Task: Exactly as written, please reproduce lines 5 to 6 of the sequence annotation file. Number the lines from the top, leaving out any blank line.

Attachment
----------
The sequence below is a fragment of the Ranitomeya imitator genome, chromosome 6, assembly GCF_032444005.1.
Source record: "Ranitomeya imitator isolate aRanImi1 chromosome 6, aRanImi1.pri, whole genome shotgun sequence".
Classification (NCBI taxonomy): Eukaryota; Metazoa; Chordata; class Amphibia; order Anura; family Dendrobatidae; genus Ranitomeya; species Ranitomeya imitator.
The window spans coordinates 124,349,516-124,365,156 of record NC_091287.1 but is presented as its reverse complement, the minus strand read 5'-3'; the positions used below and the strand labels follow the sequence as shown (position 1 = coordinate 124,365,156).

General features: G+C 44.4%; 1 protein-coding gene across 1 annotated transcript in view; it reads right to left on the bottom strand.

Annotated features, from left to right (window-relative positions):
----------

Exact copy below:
General features: G+C 44.4%; 1 protein-coding gene across 1 annotated transcript in view; it reads right to left on the bottom strand.

Annotated features, from left to right (window-relative positions):